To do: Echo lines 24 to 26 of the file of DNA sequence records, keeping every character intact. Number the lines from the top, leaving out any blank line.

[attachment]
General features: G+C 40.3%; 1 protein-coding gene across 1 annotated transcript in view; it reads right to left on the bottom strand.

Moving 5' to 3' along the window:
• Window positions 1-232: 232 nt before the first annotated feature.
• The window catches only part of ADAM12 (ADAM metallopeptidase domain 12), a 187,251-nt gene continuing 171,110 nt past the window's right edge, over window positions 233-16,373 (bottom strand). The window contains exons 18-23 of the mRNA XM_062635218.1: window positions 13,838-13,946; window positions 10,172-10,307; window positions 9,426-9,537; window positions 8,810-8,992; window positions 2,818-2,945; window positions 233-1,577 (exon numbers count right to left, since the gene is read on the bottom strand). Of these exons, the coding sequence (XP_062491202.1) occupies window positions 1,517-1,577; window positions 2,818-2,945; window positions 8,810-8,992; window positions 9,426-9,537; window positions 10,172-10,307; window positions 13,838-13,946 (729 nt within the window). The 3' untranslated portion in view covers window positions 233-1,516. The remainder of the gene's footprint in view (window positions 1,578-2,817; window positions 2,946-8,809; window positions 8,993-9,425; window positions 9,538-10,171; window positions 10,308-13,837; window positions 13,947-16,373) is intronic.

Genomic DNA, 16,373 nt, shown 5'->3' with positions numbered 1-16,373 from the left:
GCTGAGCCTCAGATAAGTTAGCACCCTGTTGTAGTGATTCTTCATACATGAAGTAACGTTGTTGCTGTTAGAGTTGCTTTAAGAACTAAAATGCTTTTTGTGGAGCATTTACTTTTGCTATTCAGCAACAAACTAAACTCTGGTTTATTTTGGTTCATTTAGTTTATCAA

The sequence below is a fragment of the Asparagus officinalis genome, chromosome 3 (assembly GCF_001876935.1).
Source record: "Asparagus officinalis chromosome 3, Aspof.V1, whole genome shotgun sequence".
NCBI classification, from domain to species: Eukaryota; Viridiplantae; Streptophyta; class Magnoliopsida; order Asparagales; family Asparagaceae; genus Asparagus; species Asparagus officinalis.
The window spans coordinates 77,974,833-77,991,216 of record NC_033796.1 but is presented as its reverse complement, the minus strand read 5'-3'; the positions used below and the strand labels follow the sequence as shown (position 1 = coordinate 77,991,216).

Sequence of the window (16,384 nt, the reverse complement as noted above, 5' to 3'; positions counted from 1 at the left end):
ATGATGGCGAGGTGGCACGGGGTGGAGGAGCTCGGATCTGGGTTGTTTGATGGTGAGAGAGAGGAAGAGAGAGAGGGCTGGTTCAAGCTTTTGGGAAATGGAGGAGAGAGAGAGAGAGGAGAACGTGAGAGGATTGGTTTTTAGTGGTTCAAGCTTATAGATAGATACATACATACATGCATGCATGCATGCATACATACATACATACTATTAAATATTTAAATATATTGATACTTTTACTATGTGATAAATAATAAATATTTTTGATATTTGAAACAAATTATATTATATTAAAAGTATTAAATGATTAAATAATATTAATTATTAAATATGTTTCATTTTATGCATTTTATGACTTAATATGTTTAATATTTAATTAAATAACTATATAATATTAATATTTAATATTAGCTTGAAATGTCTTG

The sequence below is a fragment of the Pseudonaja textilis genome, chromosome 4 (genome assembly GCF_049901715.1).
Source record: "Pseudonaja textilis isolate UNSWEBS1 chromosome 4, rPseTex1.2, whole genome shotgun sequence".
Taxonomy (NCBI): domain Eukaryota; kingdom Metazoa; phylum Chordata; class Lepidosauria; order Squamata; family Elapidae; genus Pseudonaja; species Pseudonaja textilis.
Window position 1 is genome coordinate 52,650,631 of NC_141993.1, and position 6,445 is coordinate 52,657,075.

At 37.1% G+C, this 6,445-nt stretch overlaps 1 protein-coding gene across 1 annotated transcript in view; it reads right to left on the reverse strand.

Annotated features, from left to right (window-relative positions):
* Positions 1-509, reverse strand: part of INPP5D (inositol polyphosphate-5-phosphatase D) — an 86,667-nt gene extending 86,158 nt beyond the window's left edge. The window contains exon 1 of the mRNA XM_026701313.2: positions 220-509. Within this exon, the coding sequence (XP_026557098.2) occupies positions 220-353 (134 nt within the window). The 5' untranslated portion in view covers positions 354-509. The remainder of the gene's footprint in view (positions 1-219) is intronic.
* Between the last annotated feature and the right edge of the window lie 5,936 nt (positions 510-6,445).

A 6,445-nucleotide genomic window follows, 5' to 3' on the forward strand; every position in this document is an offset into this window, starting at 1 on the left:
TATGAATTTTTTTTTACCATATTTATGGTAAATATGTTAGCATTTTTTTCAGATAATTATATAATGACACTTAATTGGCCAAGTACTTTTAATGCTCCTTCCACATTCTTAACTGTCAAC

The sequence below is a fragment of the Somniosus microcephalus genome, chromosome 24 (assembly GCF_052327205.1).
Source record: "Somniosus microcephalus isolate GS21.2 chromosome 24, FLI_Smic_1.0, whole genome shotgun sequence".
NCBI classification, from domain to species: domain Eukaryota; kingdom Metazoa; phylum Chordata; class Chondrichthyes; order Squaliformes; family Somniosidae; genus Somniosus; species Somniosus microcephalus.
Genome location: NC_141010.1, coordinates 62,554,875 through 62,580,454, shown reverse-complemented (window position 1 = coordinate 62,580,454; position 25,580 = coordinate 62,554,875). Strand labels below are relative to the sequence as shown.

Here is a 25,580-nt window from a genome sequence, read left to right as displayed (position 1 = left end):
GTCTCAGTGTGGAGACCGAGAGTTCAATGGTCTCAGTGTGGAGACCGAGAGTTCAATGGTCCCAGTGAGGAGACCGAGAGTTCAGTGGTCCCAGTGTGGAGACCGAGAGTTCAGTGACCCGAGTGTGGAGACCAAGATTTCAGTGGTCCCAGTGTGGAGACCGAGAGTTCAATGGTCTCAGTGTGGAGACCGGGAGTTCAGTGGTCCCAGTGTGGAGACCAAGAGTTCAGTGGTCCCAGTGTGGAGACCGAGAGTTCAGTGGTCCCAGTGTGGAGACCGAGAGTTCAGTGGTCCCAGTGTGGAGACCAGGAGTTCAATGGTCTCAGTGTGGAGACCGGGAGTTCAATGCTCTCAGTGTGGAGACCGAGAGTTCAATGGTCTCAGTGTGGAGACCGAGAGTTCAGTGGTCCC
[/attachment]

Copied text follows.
Source record: "Somniosus microcephalus isolate GS21.2 chromosome 24, FLI_Smic_1.0, whole genome shotgun sequence".
NCBI classification, from domain to species: domain Eukaryota; kingdom Metazoa; phylum Chordata; class Chondrichthyes; order Squaliformes; family Somniosidae; genus Somniosus; species Somniosus microcephalus.
Genome location: NC_141010.1, coordinates 62,554,875 through 62,580,454, shown reverse-complemented (window position 1 = coordinate 62,580,454; position 25,580 = coordinate 62,554,875). Strand labels below are relative to the sequence as shown.